Fitness Certifications »
Continuing Education »
Professional Resources »
About ACE »
ACE Store »
Sales and Promotions »
ACE Partner Account »
Need Help? Call Us » (888) 825‑3636
Follow ACE on

6 Muscle-building TRX Suspension Training Exercises for Increasing Muscle Mass

6 Muscle-building TRX Suspension Training Exercises for Increasing Muscle Mass | Shana Verstegen | Expert Articles | 3/8/2017

STAY INFORMED

Sign up to receive relevant, science-based health and fitness news from ACE each month.

It’s not uncommon for bodybuilders to glance at the straps of the TRX Suspension Trainer and wonder, “How can these floppy pieces of nylon webbing possibly help me add muscle mass?”

The answer, of course, is grounded in the science of how muscle is actually built. When a significant load is applied to the muscles, a chain of reactions occur, including muscle damage and altered hormonal balance, that leads to an increase in thickness and number of myofibrils (i.e., hypertrophy). The key is that the load placed on the muscles must be significant enough to require the muscles to adapt.

Which brings us back to the question about the TRX Suspension Trainer: Can it provide a great enough load to actually build muscle? Here’s what the research says:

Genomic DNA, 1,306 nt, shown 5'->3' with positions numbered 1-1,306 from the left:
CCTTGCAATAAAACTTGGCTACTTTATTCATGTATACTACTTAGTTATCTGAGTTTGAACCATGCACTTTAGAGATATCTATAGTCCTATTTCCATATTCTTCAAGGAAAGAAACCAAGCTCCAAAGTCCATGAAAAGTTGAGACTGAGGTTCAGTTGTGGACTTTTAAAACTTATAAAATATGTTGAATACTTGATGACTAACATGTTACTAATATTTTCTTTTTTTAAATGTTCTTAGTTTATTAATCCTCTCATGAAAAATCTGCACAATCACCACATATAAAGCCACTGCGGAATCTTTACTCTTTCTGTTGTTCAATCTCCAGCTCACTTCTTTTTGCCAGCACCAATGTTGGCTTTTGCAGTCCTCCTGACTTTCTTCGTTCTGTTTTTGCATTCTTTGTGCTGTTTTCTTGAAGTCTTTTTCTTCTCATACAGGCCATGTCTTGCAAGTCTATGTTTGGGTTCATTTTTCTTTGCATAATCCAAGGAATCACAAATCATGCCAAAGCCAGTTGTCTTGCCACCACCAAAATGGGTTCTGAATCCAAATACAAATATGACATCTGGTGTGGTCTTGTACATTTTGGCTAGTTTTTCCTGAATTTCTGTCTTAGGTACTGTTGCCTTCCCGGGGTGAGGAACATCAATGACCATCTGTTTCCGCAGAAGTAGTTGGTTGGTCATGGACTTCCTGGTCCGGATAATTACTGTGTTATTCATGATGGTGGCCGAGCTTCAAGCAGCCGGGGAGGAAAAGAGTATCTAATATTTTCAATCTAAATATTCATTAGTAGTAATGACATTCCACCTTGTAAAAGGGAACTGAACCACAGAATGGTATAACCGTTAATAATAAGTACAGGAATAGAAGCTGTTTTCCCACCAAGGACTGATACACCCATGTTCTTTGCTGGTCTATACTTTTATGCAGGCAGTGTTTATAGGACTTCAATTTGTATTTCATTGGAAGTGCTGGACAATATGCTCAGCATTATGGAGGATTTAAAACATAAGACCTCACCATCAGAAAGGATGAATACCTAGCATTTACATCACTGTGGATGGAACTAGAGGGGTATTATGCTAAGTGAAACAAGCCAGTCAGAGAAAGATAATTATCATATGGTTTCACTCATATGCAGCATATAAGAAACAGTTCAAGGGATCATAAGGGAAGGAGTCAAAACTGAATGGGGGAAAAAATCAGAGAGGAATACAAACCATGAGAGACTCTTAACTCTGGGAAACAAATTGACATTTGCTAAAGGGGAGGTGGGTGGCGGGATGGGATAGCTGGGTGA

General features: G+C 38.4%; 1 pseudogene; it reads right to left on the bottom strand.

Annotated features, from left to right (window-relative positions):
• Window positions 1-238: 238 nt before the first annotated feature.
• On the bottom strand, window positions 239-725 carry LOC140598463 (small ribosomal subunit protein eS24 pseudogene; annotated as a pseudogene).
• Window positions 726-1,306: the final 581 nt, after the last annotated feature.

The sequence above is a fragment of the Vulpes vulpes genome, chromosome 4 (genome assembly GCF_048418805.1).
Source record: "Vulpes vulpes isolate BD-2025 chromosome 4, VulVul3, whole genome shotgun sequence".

• Compared to traditional resistance training, TRX suspension training programs produce similar results in muscular strength, muscular endurance, flexibility and balance in both younger and older adults (Janot et al., 2013).
  • TRX Suspension Training workouts cause similar growth hormone responses during and post-workout as traditional resistance training (Dudgeon et al., 2011).
  • A single bout of TRX exercise creates a greater testosterone-to-cortisol ratio, and thus potential for enhanced muscle growth, than traditional resistance-training exercise (Scheett et al., 2011).
  • Inverted TRX rows stimulate greater activation of the latissimus dorsi, upper-back and hip-extensor muscles than free-weight rowing exercises. Additionally, TRX suspended push-ups elicit greater upper-body and abdominal muscle activity compared to standard ground-based push-ups (McGill et al., 2014).

Now that you’ve seen the evidence, here are a few exercises to incorporate into your clients’ strength-training workouts to help them increase strength and build muscle. Just be sure they can maintain proper form on similar exercises before attempting these high-tension, loaded exercises.

1. TRX Inverted Row

inverted-row

With the Suspension Trainer over-shortened, orient you body so that you are ground-facing the anchor point. Hinge the hips into a plank, ensuring your shoulders are lower than your knees and your body is in a straight line. Maintaining the active plank, pull your chest to the handles and return.

Crank it up: Combine this exercise with a TRX Inverted Biceps Curl.

Step it back: Perform a standard TRX Low Row.

TRX Single-leg Squat with Kettlebell

single-leg-squat